Welcome to our site!

Electro Tech is an online community (with over 170,000 members) who enjoy talking about and building electronic circuits, projects and gadgets. To participate you need to register. Registration is free. Click here to register now.

  • Welcome to our site! Electro Tech is an online community (with over 170,000 members) who enjoy talking about and building electronic circuits, projects and gadgets. To participate you need to register. Registration is free. Click here to register now.

2 pin oscillator DIP socket?

Status
Not open for further replies.

Hero999

Banned
That's because there's no simple way to make a stable two pin oscillator which gives a nice stable square wave out.

You need at lease three pins, two for the power supply and one for the output.

I can think of a way of designing a simple two pin oscillator but it's be very crude and drift a lot depending on the ballast resistor.
 

JimB

Super Moderator
Most Helpful Member
DIP stands for "Dual In-line Pack", the form of most through hole integrated circuits.
2 pins "Dual In-line" is a bit impossible so you won't find them.

If you want a two pin socket, find a larger socket with pins which suit your application and cut off two pins with a sharp knife.

I do that sort of thing all the time.


The "2 pin oscillator" you refer to, I think you mean a quartz crystal.

An oscillator can be made using a crystal as its frequency determining element, but a crystal on its own is not an oscillator.

JimB
 

HarveyH42

Banned
The crystals come in different size packages, so might have to bend the leads a little. The crystal also needs a couple of small capacitors for it to work right. Crystal oscillators usually have 4 pins, again a variety of size packages. Resonators have 3 pins... A6 pin socket might work, but you might also look into header pin sockets.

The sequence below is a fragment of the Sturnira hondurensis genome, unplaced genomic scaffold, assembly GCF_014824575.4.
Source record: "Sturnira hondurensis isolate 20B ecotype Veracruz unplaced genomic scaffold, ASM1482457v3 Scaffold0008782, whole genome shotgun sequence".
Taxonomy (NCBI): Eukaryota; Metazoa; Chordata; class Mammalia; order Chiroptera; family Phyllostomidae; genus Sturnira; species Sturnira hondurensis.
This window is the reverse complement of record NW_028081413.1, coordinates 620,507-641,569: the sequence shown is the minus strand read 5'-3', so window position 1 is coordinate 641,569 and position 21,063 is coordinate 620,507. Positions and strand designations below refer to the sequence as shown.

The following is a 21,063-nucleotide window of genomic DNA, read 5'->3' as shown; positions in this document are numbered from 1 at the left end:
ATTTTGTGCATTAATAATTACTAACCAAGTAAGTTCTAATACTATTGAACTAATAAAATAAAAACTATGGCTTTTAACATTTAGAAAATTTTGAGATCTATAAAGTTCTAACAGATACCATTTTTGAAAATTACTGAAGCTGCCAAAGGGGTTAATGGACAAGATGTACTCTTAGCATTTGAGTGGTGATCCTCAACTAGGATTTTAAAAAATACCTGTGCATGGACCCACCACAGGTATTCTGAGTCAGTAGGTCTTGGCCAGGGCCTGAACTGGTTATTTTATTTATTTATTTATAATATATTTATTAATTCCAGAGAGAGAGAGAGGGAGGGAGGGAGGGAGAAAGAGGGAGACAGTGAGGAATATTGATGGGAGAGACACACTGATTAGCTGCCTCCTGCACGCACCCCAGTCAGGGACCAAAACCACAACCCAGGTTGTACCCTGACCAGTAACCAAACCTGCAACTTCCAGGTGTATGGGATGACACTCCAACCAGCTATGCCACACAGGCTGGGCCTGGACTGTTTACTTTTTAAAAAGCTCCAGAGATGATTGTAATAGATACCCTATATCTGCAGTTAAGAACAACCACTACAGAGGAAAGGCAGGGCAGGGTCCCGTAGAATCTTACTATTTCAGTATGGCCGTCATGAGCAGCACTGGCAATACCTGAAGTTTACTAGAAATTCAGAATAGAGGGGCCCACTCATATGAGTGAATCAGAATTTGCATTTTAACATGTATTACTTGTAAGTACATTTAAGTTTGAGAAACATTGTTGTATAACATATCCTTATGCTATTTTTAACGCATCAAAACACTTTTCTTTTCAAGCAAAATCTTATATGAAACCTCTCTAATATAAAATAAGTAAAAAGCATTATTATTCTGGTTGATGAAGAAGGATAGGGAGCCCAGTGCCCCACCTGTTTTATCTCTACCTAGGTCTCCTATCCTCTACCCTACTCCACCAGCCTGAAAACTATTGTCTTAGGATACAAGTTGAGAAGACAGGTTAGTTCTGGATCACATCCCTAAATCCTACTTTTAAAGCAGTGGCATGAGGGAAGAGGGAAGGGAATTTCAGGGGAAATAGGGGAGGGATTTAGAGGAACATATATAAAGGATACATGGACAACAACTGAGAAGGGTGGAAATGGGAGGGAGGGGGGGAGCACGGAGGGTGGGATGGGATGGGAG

SNAPPABLE 30 PIN SIP SOCKET, .1" CENTERS | AllElectronics.com
I've used these for LEDS, capacitors, and resistors. Might work for what you want. Oddly though, square header pins don't seem to fit...
 

Pavius

New Member
D`oh, you're right - i meant crystals. I have a bunch of crystals lying around and want to be able to swap them. When i connect them to the breadboard i use 2 caps which i intend to solder onto the breakout board - i only needed a way to allow me to swap the crystal itself.

HarveyH42 - that seems pretty close. I thought there might be a dedicated socket for crystals (the pin spacing would be .1" but the socket spacing would be a bit wider to accommodate the crystal).
 

Mikebits

Well-Known Member
Like nigel said, there are sockets for crystals. They have worked out great for the half can type crystals with the skinny leads (0.018"). They will not work with the fatty type leads on at least some full can crystals.
 

mneary

New Member
The spacing of 4 pins of the strips that Mike mentioned are perfect (0.3"). I use them. The capacitance is small, but if you're worried just subtract a pf or two from the crystal load caps on the board.
 
Status
Not open for further replies.

EE World Online Articles

Loading
Top